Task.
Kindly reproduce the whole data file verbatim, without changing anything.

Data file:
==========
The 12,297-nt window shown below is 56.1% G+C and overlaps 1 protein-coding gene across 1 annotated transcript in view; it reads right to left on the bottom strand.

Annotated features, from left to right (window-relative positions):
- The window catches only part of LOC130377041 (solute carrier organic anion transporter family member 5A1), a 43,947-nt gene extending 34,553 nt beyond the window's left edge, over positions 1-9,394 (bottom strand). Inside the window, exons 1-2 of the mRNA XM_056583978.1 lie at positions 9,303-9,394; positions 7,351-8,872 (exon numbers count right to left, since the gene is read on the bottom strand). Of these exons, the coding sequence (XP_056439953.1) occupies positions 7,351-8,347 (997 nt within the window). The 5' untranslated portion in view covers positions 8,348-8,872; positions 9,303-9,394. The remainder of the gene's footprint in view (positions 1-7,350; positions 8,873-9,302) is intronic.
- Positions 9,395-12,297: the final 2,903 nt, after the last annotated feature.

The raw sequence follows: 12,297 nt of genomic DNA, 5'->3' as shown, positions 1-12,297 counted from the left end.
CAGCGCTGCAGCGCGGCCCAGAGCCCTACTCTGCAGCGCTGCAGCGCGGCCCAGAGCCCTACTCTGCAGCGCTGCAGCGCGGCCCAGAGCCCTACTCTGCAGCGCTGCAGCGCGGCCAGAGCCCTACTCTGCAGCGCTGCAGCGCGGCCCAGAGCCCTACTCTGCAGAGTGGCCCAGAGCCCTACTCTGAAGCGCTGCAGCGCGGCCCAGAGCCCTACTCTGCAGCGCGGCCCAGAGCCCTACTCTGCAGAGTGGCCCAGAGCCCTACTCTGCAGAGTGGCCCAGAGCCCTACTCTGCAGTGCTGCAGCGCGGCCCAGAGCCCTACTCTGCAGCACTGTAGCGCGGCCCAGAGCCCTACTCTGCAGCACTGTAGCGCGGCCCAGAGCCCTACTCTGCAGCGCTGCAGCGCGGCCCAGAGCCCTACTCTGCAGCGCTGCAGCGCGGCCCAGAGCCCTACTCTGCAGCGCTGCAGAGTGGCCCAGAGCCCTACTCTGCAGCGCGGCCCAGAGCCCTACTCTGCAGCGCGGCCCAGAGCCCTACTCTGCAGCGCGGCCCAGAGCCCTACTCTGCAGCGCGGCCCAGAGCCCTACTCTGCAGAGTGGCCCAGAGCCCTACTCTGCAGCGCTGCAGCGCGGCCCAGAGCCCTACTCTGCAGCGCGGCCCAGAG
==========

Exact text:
The 12,297-nt window shown below is 56.1% G+C and overlaps 1 protein-coding gene across 1 annotated transcript in view; it reads right to left on the bottom strand.

Annotated features, from left to right (window-relative positions):
- The window catches only part of LOC130377041 (solute carrier organic anion transporter family member 5A1), a 43,947-nt gene extending 34,553 nt beyond the window's left edge, over positions 1-9,394 (bottom strand). Inside the window, exons 1-2 of the mRNA XM_056583978.1 lie at positions 9,303-9,394; positions 7,351-8,872 (exon numbers count right to left, since the gene is read on the bottom strand). Of these exons, the coding sequence (XP_056439953.1) occupies positions 7,351-8,347 (997 nt within the window). The 5' untranslated portion in view covers positions 8,348-8,872; positions 9,303-9,394. The remainder of the gene's footprint in view (positions 1-7,350; positions 8,873-9,302) is intronic.
- Positions 9,395-12,297: the final 2,903 nt, after the last annotated feature.

The raw sequence follows: 12,297 nt of genomic DNA, 5'->3' as shown, positions 1-12,297 counted from the left end.
CAGCGCTGCAGCGCGGCCCAGAGCCCTACTCTGCAGCGCTGCAGCGCGGCCCAGAGCCCTACTCTGCAGCGCTGCAGCGCGGCCCAGAGCCCTACTCTGCAGCGCTGCAGCGCGGCCAGAGCCCTACTCTGCAGCGCTGCAGCGCGGCCCAGAGCCCTACTCTGCAGAGTGGCCCAGAGCCCTACTCTGAAGCGCTGCAGCGCGGCCCAGAGCCCTACTCTGCAGCGCGGCCCAGAGCCCTACTCTGCAGAGTGGCCCAGAGCCCTACTCTGCAGAGTGGCCCAGAGCCCTACTCTGCAGTGCTGCAGCGCGGCCCAGAGCCCTACTCTGCAGCACTGTAGCGCGGCCCAGAGCCCTACTCTGCAGCACTGTAGCGCGGCCCAGAGCCCTACTCTGCAGCGCTGCAGCGCGGCCCAGAGCCCTACTCTGCAGCGCTGCAGCGCGGCCCAGAGCCCTACTCTGCAGCGCTGCAGAGTGGCCCAGAGCCCTACTCTGCAGCGCGGCCCAGAGCCCTACTCTGCAGCGCGGCCCAGAGCCCTACTCTGCAGCGCGGCCCAGAGCCCTACTCTGCAGCGCGGCCCAGAGCCCTACTCTGCAGAGTGGCCCAGAGCCCTACTCTGCAGCGCTGCAGCGCGGCCCAGAGCCCTACTCTGCAGCGCGGCCCAGAG